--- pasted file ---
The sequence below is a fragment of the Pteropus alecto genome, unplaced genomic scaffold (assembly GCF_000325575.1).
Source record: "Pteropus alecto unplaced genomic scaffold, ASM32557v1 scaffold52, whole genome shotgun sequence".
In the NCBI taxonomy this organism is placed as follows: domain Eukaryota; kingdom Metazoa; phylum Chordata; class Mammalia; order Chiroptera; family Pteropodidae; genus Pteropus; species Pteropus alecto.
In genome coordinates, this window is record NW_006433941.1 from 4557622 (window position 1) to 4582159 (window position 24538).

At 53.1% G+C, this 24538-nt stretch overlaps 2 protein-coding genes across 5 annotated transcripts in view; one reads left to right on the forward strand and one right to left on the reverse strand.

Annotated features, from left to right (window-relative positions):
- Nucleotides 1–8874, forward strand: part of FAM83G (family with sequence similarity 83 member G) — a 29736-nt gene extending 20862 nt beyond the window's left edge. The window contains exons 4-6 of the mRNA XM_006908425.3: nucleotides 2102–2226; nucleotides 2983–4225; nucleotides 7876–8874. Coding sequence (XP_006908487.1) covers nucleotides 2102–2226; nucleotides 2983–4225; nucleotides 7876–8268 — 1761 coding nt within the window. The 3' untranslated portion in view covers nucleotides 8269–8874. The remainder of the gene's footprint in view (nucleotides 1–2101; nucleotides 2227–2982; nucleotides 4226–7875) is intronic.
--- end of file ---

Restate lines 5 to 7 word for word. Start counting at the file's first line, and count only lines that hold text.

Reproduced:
At 53.1% G+C, this 24538-nt stretch overlaps 2 protein-coding genes across 5 annotated transcripts in view; one reads left to right on the forward strand and one right to left on the reverse strand.

Annotated features, from left to right (window-relative positions):
- Nucleotides 1–8874, forward strand: part of FAM83G (family with sequence similarity 83 member G) — a 29736-nt gene extending 20862 nt beyond the window's left edge. The window contains exons 4-6 of the mRNA XM_006908425.3: nucleotides 2102–2226; nucleotides 2983–4225; nucleotides 7876–8874. Coding sequence (XP_006908487.1) covers nucleotides 2102–2226; nucleotides 2983–4225; nucleotides 7876–8268 — 1761 coding nt within the window. The 3' untranslated portion in view covers nucleotides 8269–8874. The remainder of the gene's footprint in view (nucleotides 1–2101; nucleotides 2227–2982; nucleotides 4226–7875) is intronic.